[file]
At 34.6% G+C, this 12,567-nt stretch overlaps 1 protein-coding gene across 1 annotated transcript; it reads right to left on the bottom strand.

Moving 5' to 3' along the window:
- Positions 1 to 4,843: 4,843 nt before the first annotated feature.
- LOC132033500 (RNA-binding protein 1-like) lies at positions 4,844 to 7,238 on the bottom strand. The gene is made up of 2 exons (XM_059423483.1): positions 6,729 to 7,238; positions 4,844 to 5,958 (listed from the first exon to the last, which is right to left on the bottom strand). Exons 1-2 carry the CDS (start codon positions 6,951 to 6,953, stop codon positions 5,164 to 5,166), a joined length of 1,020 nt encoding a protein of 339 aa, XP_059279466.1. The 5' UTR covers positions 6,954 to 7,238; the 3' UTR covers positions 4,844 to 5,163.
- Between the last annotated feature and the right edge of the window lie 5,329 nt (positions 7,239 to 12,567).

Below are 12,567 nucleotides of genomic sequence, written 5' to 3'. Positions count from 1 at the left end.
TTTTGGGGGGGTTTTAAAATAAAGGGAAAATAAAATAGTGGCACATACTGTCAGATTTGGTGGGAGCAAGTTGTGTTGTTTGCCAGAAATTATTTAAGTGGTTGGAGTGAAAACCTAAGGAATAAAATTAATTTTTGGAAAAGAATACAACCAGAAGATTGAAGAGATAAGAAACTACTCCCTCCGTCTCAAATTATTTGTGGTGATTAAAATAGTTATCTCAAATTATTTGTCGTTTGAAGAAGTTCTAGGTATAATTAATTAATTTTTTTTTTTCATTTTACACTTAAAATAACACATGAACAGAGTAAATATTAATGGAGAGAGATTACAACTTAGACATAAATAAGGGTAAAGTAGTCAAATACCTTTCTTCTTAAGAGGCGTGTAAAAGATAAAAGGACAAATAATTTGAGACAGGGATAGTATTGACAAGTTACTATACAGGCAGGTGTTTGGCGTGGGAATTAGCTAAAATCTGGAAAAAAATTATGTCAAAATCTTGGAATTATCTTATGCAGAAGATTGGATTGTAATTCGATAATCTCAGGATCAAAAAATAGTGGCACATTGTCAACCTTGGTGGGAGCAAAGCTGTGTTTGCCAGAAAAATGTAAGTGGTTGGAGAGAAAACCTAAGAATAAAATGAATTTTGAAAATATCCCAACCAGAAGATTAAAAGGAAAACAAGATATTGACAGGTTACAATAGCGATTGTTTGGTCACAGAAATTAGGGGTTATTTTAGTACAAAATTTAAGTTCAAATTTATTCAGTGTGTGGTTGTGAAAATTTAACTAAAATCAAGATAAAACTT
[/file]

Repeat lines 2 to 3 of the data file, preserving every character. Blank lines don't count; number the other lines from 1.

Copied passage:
Moving 5' to 3' along the window:
- Positions 1 to 4,843: 4,843 nt before the first annotated feature.